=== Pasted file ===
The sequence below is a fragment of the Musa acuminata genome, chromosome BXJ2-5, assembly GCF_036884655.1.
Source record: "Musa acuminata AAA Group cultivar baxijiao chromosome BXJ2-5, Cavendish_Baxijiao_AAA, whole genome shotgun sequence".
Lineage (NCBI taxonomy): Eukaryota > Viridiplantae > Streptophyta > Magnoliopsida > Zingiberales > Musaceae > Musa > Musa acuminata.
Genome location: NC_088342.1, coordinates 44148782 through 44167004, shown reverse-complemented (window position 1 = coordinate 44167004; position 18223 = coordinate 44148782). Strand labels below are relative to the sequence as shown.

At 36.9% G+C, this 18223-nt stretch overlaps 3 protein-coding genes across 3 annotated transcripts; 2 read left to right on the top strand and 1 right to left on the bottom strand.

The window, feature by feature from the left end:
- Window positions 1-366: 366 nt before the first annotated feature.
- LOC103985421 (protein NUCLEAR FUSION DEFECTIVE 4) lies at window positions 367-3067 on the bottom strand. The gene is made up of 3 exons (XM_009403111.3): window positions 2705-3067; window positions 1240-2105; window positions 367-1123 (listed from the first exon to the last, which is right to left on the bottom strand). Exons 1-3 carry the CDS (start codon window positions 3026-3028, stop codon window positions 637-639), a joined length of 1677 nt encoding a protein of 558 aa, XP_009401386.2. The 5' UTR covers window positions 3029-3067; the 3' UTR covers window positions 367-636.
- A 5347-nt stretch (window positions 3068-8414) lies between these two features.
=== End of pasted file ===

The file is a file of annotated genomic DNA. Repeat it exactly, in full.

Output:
The sequence below is a fragment of the Musa acuminata genome, chromosome BXJ2-5, assembly GCF_036884655.1.
Source record: "Musa acuminata AAA Group cultivar baxijiao chromosome BXJ2-5, Cavendish_Baxijiao_AAA, whole genome shotgun sequence".
Lineage (NCBI taxonomy): Eukaryota > Viridiplantae > Streptophyta > Magnoliopsida > Zingiberales > Musaceae > Musa > Musa acuminata.
Genome location: NC_088342.1, coordinates 44148782 through 44167004, shown reverse-complemented (window position 1 = coordinate 44167004; position 18223 = coordinate 44148782). Strand labels below are relative to the sequence as shown.

At 36.9% G+C, this 18223-nt stretch overlaps 3 protein-coding genes across 3 annotated transcripts; 2 read left to right on the top strand and 1 right to left on the bottom strand.

The window, feature by feature from the left end:
- Window positions 1-366: 366 nt before the first annotated feature.
- LOC103985421 (protein NUCLEAR FUSION DEFECTIVE 4) lies at window positions 367-3067 on the bottom strand. The gene is made up of 3 exons (XM_009403111.3): window positions 2705-3067; window positions 1240-2105; window positions 367-1123 (listed from the first exon to the last, which is right to left on the bottom strand). Exons 1-3 carry the CDS (start codon window positions 3026-3028, stop codon window positions 637-639), a joined length of 1677 nt encoding a protein of 558 aa, XP_009401386.2. The 5' UTR covers window positions 3029-3067; the 3' UTR covers window positions 367-636.
- A 5347-nt stretch (window positions 3068-8414) lies between these two features.